The Robert's Rules Process for Handling a Main Motion
When it comes to handling a main motion, Robert's Rules streamlines the process and saves your group a lot of time. Using the following eight steps to consider ideas brought to the group in a systematic and orderly manner doesn't guarantee that everybody gets their way, but it does guarantee that everybody has their say.
The member rises and addresses the chair.
Members have the right to make motions during a meeting almost any time no other business is pending. The chair's responsibility is to know whether it is in order to entertain a particular main motion.
When you're ready to make your motion, be sure no one else has the floor, and then stand up and say, "Mr./Madam Chairman (or Mr./Madam President)."
The chair recognizes the member.
The chair responds in a level tone and impartial manner by saying something along the lines of, "The chair recognizes the member from Elm Acres," or even, "The chair recognizes Delbert." If the chair needs to determine why the member seeks recognition before recognizing the member, the chair says something like, "For what purpose does the member from Elm Acres rise?" In this case, the member responds, "I rise to offer a motion to. . . ." If the motion is in order, the chair proceeds by recognizing the member.
The member states the motion.
Offer your motion concisely (and with only minimal advance comment, if any at all) by saying, "Mr. Chairman, I move that. . . ."
For all but the simplest original main motions, write out the motion ahead of time and be prepared to immediately submit the written motion to the chair or the secretary after making the motion.
Another member seconds the motion.
Main motions must be seconded, meaning that a second member expresses a desire to have the motion considered by the group. To do so, a member simply calls from her place, "Second!"
If no second is forthcoming, the chair asks, "Is there a second to the motion?" If a second still doesn't come, the motion is said to fall to the floor and simply does not come before the group. If this happens, the chair states that as the case and moves on to the next item of business.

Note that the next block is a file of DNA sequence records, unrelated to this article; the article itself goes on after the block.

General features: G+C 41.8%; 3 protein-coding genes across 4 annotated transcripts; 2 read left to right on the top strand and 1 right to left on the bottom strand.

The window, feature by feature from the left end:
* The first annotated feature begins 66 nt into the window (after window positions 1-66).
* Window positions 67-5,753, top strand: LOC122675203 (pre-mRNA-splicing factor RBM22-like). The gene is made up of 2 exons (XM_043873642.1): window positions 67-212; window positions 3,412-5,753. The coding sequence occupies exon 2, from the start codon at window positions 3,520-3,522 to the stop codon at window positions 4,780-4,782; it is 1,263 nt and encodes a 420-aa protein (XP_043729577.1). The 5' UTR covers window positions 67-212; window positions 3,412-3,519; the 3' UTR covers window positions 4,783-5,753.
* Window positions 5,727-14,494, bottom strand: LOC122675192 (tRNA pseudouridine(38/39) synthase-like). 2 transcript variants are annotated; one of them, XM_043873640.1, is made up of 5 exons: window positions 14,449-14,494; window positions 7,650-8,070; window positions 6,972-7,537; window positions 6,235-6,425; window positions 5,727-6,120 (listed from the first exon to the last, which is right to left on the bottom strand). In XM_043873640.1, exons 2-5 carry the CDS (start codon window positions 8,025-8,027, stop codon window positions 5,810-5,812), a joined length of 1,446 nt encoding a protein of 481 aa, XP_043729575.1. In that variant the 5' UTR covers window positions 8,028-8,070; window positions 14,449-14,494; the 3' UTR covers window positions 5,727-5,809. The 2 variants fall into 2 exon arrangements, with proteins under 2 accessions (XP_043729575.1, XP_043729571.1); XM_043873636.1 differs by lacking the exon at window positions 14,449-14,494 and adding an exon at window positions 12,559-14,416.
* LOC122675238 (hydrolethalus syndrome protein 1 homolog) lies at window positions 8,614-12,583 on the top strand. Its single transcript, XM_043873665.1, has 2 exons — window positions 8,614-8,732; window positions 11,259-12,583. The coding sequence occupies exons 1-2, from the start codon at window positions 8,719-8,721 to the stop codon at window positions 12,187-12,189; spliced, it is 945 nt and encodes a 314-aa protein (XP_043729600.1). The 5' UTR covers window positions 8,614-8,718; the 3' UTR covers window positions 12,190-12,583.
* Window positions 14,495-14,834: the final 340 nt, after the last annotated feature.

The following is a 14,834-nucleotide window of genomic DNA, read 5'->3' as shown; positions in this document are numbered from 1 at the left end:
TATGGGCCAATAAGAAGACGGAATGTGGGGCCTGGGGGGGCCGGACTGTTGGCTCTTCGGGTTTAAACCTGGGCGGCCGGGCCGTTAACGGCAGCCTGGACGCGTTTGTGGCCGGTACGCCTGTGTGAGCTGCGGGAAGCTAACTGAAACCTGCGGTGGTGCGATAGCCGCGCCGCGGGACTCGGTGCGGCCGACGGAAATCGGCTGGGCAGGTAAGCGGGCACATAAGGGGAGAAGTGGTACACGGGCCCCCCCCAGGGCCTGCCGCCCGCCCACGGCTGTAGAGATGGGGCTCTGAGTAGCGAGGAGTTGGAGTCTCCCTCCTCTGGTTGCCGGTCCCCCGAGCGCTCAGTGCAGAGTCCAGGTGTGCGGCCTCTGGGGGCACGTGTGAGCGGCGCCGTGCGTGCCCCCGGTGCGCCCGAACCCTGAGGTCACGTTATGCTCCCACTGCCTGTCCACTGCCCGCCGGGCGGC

Contrary to popular belief, a second is not necessarily an endorsement of the idea. The procedure requires a second mainly to ensure that at least one other person thinks the motion should be discussed. A member who opposes the motion may want it to come before the meeting so it can be voted down.
The chair states the motion.
This step is simple. The chair says, "It is moved and seconded that . . ." and then reads the motion to the members. By then asking, "Is there any discussion?" the motion is put in the control of the group, and the member who made the motion needs the approval of the assembly to withdraw the motion or to make or approve changes on his own.
The members debate the motion.
The chair recognizes the member who made the motion by saying, "The chair recognizes the member from Elm Acres." The member now has the floor to explain his motion and the reasons behind its creation. Other members may then take the opportunity to seek recognition of the chair to speak for or against the motion. The member wishing to speak rises and addresses the chair by simply saying, "Mr./Madam Chairman/President" and waiting to be recognized.
The chair puts the question and the members vote.
When all have spoken who wish to do so, it's decision time:
Putting the question: The presiding officer now asks the members whether they want to adopt the motion. The motion is voted on by answering a yes-or-no question; hence, the term "question" is often used interchangeably with "motion" in parliamentary usage. After the ayes have been heard, the chair then takes the negative vote by saying, "All opposed say 'No.'"
Presenting exactly what the members are being asked to decide in a clear manner is very important. The chair should be very deliberate about incorporating the actual language of the motion in the question.
The members vote: Motions are commonly decided by voice vote (or viva voce in Robert's Rules). But the presiding officer may, on his own initiative, call for a rising vote, a counted vote, or even a ballot vote. Additionally, before the voting actually begins, any member may offer an incidental motion to conduct the vote using a different method.
The chair announces the result.
It's all over now, and one side or the other has prevailed. The chair's duty is to make the declaration of fact and to announce the result. He either says, "The ayes have it and the motion carries (or 'is adopted')" or "The noes have it and the motion is lost (or 'fails')."
The chair also needs to tell the assembly what will happen as a result of the vote — for example, buying or not buying a new copy machine.